A free harvest that I no longer take advantage of, but may manage to do so this year if I can pluck up the courage to go by myself in to the countryside to do this.
Yes, I do mean courage, as I’ve become a bit of a recluse once again, not going out into the world where there are other human beings to encounter me. A long, personal story that is, but one I hope to change with time. The gist is I’ve allowed myself to be hurt by other people over the past few years. Things I was once involved with have gone by the by and I’ve not managed to replace these social activities with others. Oh, I do go out. I am involved in things, but the people I encounter are, generally, more acquaintances than anything else. I still seek and search for a sense of belonging in this world.
Even as I think back to childhood blackberrying, I remember that I was often alone even though the rest of the family were there, all chatting and laughing and playing amongst themselves while I was generally excluded, unless it was to be the butt of someone’s joke. Always funny for them…
Funny, the memories of blackberrying, and collecting bilberries, or whinberries as they are also called, are still ones of pleasure – the pleasure of the food produced as a result. Bilberries are small, blueberries, native to Britain.
There’s plenty of folklore surrounding the humble bramble and it’s fruits.
“Throughout much of Britain there was a widespread belief that blackberries should not be eaten after a certain date.” [Vickery]
This date may have be that of the first frost, as then they become the Devil’s fruit and are not fit for humans to eat .
Michaelmas (29 September) or Old Michaelmas (11 October) relate to the biblical tale of Lucifer being thrown out of heaven for his proud, covetous ways by Archangel Michael (Isaiah 14:12). It is said that Lucifer landed in a bramble bush and cursed it, which is why people won’t eat blackberries after Michaelmas, saying variously that:
they have the Devil in them
the Devil peeps over the hedgerow and blasts them
so the Devil may have his share
the Devil spits on them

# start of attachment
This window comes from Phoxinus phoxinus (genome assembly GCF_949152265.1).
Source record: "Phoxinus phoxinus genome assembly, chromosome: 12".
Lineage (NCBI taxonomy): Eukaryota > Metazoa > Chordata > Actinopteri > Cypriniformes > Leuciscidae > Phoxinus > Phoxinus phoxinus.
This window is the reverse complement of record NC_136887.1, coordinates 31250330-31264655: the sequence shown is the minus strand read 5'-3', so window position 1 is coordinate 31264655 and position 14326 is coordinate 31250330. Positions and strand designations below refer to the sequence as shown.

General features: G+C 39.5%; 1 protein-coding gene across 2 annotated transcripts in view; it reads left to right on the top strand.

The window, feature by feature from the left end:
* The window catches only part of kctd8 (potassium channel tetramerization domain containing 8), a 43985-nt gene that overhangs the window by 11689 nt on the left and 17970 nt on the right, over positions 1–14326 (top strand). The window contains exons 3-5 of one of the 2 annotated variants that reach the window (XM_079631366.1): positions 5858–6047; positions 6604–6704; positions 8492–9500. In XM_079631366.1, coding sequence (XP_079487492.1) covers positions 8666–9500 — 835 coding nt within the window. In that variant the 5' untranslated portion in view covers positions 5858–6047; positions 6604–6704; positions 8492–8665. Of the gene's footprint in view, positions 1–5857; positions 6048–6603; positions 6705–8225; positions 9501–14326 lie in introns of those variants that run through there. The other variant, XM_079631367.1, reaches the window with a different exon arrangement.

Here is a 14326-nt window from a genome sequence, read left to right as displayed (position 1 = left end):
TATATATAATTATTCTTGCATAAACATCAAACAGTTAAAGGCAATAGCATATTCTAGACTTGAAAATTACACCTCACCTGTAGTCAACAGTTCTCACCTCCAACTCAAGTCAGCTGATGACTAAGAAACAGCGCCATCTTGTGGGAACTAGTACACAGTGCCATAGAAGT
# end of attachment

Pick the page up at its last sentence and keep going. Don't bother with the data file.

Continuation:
Hallowe’en (31 October) or All Saints’ Day (1st November) are also dates given as the cut off for blackberry consumption. As well as the reasons given above, this date also relates to the following:
they have the witch in them
the witches have peed on them
on Hallowe’en the puca has crawled on the blackberries.
“From a scientific point of view, blackberries contain a high concentration of bitter tasting tannins which over time accumulate in the fruit. Old Michaelmas day falls late in the blackberry season making berries picked around this time very bitter. To make matters worse, as autumn arrives the weather becomes wetter meaning the fruit will contain more fungus spores. This will not improve the taste either.” [BBC Nature UK]
Brambles were sometimes planted, or placed, on graves, one belief being that they stopped the dead from walking. Another reason is that they kept the sheep off the grave.
A superstition in Wales was “When thorns or brambles catch or cling to a girl’s dress, they say a lover is coming.” [Roud]
Rotring Rapidograph pens with black ink on white cartridge paper and several hours of time…
Approx. 9cm x 14cm (3.5″ x 5.25″)
Rotring Rapidograph pens with black in on white cartridge paper.
The last several days have been ‘faffy’ days where I’ve just been faffing around with art and reading and not much else.
The weather has mostly been very wet – torrential rain, high winds at time. Perfect weather for battening down the hatches and losing oneself in art and craft and reading.
For some reason the drawing pens have come out again, and I find myself lost in the fiddly fussy work that I do, enjoying it too. It also has shown me how I struggle with colour, unless the colour is purely abstract in itself.
It also allows me an escape from the sting of rejection, the loss of a dream that never ever was, and a chance to let my unconscious mind, my soul, my spirit to start the process of healing and working the way to the person I am meant to be, choose to be, want to be, with a life I’d like. A life that includes people in it – friends, a found family, and love too.